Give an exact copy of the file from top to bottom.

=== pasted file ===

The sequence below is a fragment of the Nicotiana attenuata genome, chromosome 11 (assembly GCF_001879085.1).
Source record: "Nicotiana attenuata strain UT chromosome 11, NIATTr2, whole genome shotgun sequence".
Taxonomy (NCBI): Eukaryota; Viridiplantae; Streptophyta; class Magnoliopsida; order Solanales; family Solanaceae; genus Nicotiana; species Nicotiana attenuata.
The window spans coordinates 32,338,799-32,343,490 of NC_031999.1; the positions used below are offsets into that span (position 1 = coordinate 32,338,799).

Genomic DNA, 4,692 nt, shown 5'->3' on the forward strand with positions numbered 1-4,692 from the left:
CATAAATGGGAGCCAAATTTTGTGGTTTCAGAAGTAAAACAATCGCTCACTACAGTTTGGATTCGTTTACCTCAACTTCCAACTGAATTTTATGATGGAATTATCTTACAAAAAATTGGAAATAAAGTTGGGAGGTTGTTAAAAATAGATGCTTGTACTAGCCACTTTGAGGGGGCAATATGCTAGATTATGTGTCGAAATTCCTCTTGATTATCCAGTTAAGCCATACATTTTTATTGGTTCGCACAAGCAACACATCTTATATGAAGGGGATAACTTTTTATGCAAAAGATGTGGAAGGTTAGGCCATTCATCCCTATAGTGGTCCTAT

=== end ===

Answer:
The sequence below is a fragment of the Nicotiana attenuata genome, chromosome 11 (assembly GCF_001879085.1).
Source record: "Nicotiana attenuata strain UT chromosome 11, NIATTr2, whole genome shotgun sequence".
Taxonomy (NCBI): Eukaryota; Viridiplantae; Streptophyta; class Magnoliopsida; order Solanales; family Solanaceae; genus Nicotiana; species Nicotiana attenuata.
The window spans coordinates 32,338,799-32,343,490 of NC_031999.1; the positions used below are offsets into that span (position 1 = coordinate 32,338,799).

Genomic DNA, 4,692 nt, shown 5'->3' on the forward strand with positions numbered 1-4,692 from the left:
CATAAATGGGAGCCAAATTTTGTGGTTTCAGAAGTAAAACAATCGCTCACTACAGTTTGGATTCGTTTACCTCAACTTCCAACTGAATTTTATGATGGAATTATCTTACAAAAAATTGGAAATAAAGTTGGGAGGTTGTTAAAAATAGATGCTTGTACTAGCCACTTTGAGGGGGCAATATGCTAGATTATGTGTCGAAATTCCTCTTGATTATCCAGTTAAGCCATACATTTTTATTGGTTCGCACAAGCAACACATCTTATATGAAGGGGATAACTTTTTATGCAAAAGATGTGGAAGGTTAGGCCATTCATCCCTATAGTGGTCCTAT